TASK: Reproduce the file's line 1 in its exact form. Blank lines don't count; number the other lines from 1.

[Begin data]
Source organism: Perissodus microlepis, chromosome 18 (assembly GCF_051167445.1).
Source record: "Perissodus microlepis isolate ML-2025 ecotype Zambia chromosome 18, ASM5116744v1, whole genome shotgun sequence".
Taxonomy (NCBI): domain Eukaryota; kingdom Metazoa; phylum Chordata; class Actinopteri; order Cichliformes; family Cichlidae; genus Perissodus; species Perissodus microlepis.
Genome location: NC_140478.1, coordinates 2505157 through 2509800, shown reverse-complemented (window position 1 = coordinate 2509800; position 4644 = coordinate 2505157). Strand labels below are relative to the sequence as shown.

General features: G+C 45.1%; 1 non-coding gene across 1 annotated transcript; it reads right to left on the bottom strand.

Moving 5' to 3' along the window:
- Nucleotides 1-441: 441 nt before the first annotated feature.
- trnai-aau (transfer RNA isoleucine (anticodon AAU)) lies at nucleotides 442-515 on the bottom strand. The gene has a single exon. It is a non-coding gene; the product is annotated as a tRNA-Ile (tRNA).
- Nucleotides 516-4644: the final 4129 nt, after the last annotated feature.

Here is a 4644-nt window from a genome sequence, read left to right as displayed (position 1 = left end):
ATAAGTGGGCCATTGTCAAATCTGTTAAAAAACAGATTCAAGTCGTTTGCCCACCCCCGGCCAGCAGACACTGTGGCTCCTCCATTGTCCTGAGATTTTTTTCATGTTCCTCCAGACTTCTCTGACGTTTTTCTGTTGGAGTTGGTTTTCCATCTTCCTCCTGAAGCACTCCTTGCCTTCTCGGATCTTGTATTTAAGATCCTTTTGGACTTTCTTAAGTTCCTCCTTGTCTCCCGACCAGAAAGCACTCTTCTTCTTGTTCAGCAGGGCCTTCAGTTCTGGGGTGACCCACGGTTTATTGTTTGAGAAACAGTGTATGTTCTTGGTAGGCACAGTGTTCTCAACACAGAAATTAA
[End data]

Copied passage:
Source organism: Perissodus microlepis, chromosome 18 (assembly GCF_051167445.1).